A Singaporean man accused by a casino in the Philippines of cheating it of millions of dollars denied the allegations yesterday.
In response to queries from The Straits Times, Dominic Sim, 37, said in an e-mail yesterday that he had been charged over not paying his hotel bills - not with cheating the Solaire Resort and Casino in Manila.
Sim, chief executive of the Singapore-based Bullion Investment Group, was arrested and charged last month in the Philippines. He was charged with swindling Sureste Properties, which also runs Solaire Resort and Casino, of at least 66,000 pesos (S$2,000).
The public prosecutor had asked that Sim remain in the Philippines and said there was a "high risk" that he would flee, noting that he also allegedly has an outstanding debt to Sureste Properties of about $5 million.
A Solaire representative claimed Sim allegedly tried to cheat the casino of US$30 million (S$40.5 million) in gambling chips using a fake telegraphic transfer. He allegedly took $8 million worth of gambling chips, which the casino released to him first, in February last year. The casino, which has managed to recover only $3 million, reported him to the police.
Sim, who is out on bail but not allowed to leave the country, said: "Neither Bullion Investment Group... nor myself ever sent or used a fake telegraphic transfer to cheat them of $5 million. The said fraudulent telegraphic transfer was sent by one of Bullion's accredited investor... against all our knowledge."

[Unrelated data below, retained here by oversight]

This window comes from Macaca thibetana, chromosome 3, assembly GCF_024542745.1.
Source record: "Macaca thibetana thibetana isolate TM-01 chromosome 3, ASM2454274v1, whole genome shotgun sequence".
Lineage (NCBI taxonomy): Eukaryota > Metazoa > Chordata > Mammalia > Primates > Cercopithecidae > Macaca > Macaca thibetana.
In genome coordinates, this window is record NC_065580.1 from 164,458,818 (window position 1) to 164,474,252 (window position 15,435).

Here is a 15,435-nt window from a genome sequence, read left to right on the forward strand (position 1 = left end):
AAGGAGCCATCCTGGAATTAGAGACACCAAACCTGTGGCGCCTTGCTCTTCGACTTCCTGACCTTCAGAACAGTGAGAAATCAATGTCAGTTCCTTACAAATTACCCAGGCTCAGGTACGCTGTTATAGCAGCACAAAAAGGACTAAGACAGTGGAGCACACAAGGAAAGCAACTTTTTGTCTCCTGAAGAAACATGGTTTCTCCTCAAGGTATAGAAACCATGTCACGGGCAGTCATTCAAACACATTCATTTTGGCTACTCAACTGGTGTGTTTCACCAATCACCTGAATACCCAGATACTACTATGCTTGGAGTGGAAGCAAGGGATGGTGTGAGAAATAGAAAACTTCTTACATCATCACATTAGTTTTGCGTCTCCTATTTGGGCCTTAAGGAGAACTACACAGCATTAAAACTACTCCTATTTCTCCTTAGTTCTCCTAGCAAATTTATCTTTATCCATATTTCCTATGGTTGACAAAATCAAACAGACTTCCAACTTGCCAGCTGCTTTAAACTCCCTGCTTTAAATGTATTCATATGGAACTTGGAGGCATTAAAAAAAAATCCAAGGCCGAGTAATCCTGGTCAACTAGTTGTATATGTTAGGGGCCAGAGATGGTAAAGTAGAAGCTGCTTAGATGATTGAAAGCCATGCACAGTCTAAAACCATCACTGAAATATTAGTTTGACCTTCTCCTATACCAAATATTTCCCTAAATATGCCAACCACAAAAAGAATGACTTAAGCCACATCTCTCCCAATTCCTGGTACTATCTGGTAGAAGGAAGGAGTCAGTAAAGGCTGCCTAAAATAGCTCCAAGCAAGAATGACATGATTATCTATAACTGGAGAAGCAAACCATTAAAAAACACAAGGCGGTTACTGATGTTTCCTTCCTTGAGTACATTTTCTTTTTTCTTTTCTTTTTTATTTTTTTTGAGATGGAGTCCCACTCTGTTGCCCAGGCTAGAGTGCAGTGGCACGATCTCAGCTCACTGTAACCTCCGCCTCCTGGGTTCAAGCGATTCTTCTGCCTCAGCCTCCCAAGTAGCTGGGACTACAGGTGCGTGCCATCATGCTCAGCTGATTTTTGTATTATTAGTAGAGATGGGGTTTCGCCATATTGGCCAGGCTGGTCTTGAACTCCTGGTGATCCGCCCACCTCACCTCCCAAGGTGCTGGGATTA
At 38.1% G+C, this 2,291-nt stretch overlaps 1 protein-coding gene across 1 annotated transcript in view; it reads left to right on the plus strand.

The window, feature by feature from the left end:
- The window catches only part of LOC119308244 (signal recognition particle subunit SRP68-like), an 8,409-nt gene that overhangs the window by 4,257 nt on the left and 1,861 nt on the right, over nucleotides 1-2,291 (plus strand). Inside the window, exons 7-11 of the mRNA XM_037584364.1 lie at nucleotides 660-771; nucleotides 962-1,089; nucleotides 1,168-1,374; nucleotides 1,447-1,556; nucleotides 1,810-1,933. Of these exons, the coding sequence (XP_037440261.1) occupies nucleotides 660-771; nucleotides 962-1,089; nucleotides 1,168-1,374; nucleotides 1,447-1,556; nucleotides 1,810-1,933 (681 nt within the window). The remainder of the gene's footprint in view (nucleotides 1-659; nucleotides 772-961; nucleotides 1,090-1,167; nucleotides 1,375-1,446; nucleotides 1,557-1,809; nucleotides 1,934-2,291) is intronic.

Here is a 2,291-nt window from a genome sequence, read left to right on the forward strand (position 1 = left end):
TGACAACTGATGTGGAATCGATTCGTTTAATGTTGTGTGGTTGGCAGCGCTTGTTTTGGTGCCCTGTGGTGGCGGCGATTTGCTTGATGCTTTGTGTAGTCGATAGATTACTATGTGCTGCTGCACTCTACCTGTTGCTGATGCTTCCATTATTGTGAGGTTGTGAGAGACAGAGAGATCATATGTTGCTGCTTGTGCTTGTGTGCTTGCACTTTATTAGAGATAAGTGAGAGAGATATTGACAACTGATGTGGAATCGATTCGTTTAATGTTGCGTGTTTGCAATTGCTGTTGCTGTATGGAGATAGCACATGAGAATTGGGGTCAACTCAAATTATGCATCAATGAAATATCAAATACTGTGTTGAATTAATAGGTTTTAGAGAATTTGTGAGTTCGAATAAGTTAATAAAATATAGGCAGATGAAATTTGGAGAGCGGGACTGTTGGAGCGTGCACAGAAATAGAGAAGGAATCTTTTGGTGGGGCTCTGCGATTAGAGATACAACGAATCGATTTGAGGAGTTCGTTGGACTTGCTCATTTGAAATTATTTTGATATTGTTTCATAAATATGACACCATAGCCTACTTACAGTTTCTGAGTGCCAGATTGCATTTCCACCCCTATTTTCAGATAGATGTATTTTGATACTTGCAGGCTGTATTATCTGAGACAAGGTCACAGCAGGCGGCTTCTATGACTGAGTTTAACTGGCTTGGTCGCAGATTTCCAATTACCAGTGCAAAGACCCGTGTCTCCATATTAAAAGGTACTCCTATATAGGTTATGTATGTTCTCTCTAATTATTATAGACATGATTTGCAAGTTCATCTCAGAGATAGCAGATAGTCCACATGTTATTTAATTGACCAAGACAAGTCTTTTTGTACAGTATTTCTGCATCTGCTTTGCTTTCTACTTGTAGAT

He added that he had been robbed in Manila, leaving him temporarily unable to pay his hotel bill. "I was robbed, framed and charged in Manila over a less than $2,000 non-payment of hotel bills."
Bullion Investment Group, founded in 2013, is a junket casino marketing company. Junket operators are middlemen who bring high-stakes gamblers to casinos for a fee. Investors would also put money with Bullion as capital to play against gamblers in the casino.
Sim has also refuted claims that he cheated investors.
A representative for 16 investors from Thailand had also filed a police report in Singapore against Bullion last week, alleging they had been cheated over an investment they made of more than $600,000.
Sim said: "I am not a shareholder of Bullion... I didn't cheat investors' monies as their investment sum is not to me, but to (the) company. I myself have... invested $1.2 million... into Bullion."
This article was first published on May 28, 2015.
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